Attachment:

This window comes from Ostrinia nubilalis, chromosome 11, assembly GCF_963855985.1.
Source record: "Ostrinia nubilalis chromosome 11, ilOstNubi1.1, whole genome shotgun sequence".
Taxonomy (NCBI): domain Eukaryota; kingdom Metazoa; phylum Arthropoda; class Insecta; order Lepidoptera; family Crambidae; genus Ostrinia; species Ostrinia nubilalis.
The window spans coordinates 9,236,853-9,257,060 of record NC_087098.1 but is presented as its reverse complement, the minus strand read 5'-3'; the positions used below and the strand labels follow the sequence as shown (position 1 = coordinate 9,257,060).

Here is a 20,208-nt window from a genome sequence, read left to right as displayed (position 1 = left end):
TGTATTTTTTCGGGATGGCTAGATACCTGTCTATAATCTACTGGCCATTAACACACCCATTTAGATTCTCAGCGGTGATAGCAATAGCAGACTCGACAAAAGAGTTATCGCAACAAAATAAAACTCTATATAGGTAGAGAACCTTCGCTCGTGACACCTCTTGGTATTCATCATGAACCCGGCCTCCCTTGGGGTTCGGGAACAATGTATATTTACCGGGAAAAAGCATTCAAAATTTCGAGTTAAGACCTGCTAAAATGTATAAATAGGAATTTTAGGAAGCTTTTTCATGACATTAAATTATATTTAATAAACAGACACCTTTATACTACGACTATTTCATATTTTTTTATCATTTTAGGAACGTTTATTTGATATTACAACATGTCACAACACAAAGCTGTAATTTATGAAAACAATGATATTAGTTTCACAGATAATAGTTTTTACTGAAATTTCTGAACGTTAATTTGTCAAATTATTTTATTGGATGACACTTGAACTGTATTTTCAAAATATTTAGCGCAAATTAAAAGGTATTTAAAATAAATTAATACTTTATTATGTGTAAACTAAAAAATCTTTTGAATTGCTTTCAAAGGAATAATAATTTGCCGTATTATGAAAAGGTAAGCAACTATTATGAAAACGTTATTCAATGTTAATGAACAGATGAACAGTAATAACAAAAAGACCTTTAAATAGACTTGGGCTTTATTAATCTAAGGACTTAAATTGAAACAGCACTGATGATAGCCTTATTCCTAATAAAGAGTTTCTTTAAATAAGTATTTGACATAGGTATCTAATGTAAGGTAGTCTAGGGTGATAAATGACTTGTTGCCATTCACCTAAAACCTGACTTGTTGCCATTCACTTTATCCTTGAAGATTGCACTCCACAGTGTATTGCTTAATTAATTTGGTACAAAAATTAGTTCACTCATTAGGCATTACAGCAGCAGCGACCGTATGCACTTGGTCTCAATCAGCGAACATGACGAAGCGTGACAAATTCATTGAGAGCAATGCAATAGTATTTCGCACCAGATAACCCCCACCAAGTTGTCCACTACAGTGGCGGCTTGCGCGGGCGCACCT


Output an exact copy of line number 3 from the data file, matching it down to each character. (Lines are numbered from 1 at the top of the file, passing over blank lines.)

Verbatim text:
Taxonomy (NCBI): domain Eukaryota; kingdom Metazoa; phylum Arthropoda; class Insecta; order Lepidoptera; family Crambidae; genus Ostrinia; species Ostrinia nubilalis.